How Cognitive Dissonance runs your life! (pt 2A)
Last week, I spoke about what Cognitive Dissonance is. Basically the theory breaks down into this: when we hold two opposing thoughts about something, our brain will automatically try to justify our decisions. This is true even if we may logically know that our reasoning is in direct contrast to something we know we shouldn’t be doing. Eventually that “justification” becomes so self-evident, so automatic for us, that we start to trust and believe in the justification, more than we trust the sound logic.
Today’s post will talk about just how pervasive cognitive dissonance works in our everyday lives and how small justifications typically build into much larger ones.
Cognitive Dissonance is a psychological theory that that touches every single part of our lives, but it is one of our blind-spots. It starts out so innocently and has the potential to work wonders in our lives or end in disaster.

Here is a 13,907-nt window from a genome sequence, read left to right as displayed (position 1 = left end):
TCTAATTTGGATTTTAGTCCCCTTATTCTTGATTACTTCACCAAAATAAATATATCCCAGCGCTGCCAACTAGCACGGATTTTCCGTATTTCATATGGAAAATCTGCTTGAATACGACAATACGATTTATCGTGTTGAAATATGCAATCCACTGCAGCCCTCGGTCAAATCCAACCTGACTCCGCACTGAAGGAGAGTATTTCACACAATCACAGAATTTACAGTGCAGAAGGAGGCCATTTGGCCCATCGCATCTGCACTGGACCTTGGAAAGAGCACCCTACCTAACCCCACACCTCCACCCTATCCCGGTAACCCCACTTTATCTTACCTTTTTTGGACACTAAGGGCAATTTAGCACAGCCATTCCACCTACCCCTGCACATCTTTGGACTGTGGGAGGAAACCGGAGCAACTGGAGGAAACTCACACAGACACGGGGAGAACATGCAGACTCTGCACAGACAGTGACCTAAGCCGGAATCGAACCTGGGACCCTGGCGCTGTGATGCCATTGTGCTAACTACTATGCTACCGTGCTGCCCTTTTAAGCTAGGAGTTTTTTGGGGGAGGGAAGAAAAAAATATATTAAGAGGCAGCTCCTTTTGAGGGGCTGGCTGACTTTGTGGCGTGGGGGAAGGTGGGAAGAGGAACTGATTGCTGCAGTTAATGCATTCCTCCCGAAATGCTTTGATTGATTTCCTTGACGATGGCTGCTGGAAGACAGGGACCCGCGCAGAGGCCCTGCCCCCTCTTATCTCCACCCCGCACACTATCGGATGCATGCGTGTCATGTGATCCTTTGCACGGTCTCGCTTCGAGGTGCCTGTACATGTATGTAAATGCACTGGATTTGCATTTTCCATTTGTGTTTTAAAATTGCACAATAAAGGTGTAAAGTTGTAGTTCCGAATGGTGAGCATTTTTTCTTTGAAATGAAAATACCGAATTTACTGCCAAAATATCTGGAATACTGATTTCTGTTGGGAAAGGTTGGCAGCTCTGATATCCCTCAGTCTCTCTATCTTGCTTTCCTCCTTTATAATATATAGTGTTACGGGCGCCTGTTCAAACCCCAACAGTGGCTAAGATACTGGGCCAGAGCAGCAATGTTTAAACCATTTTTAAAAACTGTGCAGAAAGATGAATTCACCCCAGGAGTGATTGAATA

A woman and a bad relationship
Let’s look at an example of how Cognitive Dissonance starts. Have you ever seen a relationship where the guy treats a woman like shit, yet the woman keeps going back to him? This is happening while you’re on the outside looking in asking yourself, “Why the hell is she still with him?!?”
This theory helps best to explain how these situations occur. In the situation where the woman stays in a dysfunctional relationship, the relationship usually didn’t start that way. How it started was like any other relationship – boy meets girl, girl likes boy and they start hanging out.
Over time, something small happens that puts the woman in a bind morally. It’s usually not a large grievance, but it’s something so small and imperceptible, that the woman justifies the reasoning away in a moment. Yet, that small instance is something that normally the woman wouldn’t tolerate. She justifies it away with something like, “Oh he was tired,” or, “He’s really nice when he doesn’t drink.”
The Snowball Effect
And that’s how it all starts. With that small justification comes the pyramid of choice.